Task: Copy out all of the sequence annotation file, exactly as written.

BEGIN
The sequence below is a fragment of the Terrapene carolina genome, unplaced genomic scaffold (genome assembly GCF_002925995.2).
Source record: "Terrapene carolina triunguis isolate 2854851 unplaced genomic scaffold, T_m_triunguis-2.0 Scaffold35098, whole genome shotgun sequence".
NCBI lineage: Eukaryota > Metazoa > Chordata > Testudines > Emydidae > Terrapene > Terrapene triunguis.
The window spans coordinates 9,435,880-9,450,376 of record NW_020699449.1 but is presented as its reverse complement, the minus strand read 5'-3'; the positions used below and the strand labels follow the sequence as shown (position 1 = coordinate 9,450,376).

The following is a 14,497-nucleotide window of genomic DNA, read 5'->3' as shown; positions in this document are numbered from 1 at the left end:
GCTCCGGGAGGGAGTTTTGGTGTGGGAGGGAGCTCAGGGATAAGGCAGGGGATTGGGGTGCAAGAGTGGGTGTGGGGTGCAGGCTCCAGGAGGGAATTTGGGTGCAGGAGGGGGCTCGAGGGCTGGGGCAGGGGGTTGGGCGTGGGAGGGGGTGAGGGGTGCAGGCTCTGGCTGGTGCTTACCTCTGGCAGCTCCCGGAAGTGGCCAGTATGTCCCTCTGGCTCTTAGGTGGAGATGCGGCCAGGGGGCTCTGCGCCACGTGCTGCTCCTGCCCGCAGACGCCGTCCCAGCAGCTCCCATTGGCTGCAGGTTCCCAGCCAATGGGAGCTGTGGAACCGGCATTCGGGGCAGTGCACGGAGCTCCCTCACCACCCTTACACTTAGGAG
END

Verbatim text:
The sequence below is a fragment of the Terrapene carolina genome, unplaced genomic scaffold (genome assembly GCF_002925995.2).
Source record: "Terrapene carolina triunguis isolate 2854851 unplaced genomic scaffold, T_m_triunguis-2.0 Scaffold35098, whole genome shotgun sequence".
NCBI lineage: Eukaryota > Metazoa > Chordata > Testudines > Emydidae > Terrapene > Terrapene triunguis.
The window spans coordinates 9,435,880-9,450,376 of record NW_020699449.1 but is presented as its reverse complement, the minus strand read 5'-3'; the positions used below and the strand labels follow the sequence as shown (position 1 = coordinate 9,450,376).

The following is a 14,497-nucleotide window of genomic DNA, read 5'->3' as shown; positions in this document are numbered from 1 at the left end:
GCTCCGGGAGGGAGTTTTGGTGTGGGAGGGAGCTCAGGGATAAGGCAGGGGATTGGGGTGCAAGAGTGGGTGTGGGGTGCAGGCTCCAGGAGGGAATTTGGGTGCAGGAGGGGGCTCGAGGGCTGGGGCAGGGGGTTGGGCGTGGGAGGGGGTGAGGGGTGCAGGCTCTGGCTGGTGCTTACCTCTGGCAGCTCCCGGAAGTGGCCAGTATGTCCCTCTGGCTCTTAGGTGGAGATGCGGCCAGGGGGCTCTGCGCCACGTGCTGCTCCTGCCCGCAGACGCCGTCCCAGCAGCTCCCATTGGCTGCAGGTTCCCAGCCAATGGGAGCTGTGGAACCGGCATTCGGGGCAGTGCACGGAGCTCCCTCACCACCCTTACACTTAGGAG